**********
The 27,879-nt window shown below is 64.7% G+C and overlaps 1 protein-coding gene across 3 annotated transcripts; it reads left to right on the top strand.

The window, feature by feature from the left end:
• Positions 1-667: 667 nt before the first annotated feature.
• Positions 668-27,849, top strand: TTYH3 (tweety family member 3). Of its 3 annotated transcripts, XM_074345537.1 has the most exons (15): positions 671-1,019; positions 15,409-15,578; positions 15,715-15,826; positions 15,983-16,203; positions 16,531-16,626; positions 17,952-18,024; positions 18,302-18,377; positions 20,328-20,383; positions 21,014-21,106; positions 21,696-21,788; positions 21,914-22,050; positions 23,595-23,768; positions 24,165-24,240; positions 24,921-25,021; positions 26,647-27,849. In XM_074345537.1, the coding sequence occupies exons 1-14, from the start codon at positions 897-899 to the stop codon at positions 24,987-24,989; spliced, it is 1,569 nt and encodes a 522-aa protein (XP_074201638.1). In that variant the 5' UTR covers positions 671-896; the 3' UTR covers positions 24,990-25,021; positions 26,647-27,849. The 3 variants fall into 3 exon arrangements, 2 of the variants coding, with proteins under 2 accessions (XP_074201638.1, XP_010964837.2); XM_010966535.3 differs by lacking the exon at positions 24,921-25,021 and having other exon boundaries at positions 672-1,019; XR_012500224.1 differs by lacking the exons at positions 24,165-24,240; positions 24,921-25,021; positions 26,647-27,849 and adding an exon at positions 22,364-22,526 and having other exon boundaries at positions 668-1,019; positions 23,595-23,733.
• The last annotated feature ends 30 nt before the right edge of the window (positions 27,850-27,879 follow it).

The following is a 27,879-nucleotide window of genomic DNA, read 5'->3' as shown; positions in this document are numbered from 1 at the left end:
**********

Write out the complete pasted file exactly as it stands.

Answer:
The 27,879-nt window shown below is 64.7% G+C and overlaps 1 protein-coding gene across 3 annotated transcripts; it reads left to right on the top strand.

The window, feature by feature from the left end:
• Positions 1-667: 667 nt before the first annotated feature.
• Positions 668-27,849, top strand: TTYH3 (tweety family member 3). Of its 3 annotated transcripts, XM_074345537.1 has the most exons (15): positions 671-1,019; positions 15,409-15,578; positions 15,715-15,826; positions 15,983-16,203; positions 16,531-16,626; positions 17,952-18,024; positions 18,302-18,377; positions 20,328-20,383; positions 21,014-21,106; positions 21,696-21,788; positions 21,914-22,050; positions 23,595-23,768; positions 24,165-24,240; positions 24,921-25,021; positions 26,647-27,849. In XM_074345537.1, the coding sequence occupies exons 1-14, from the start codon at positions 897-899 to the stop codon at positions 24,987-24,989; spliced, it is 1,569 nt and encodes a 522-aa protein (XP_074201638.1). In that variant the 5' UTR covers positions 671-896; the 3' UTR covers positions 24,990-25,021; positions 26,647-27,849. The 3 variants fall into 3 exon arrangements, 2 of the variants coding, with proteins under 2 accessions (XP_074201638.1, XP_010964837.2); XM_010966535.3 differs by lacking the exon at positions 24,921-25,021 and having other exon boundaries at positions 672-1,019; XR_012500224.1 differs by lacking the exons at positions 24,165-24,240; positions 24,921-25,021; positions 26,647-27,849 and adding an exon at positions 22,364-22,526 and having other exon boundaries at positions 668-1,019; positions 23,595-23,733.
• The last annotated feature ends 30 nt before the right edge of the window (positions 27,850-27,879 follow it).

The following is a 27,879-nucleotide window of genomic DNA, read 5'->3' as shown; positions in this document are numbered from 1 at the left end: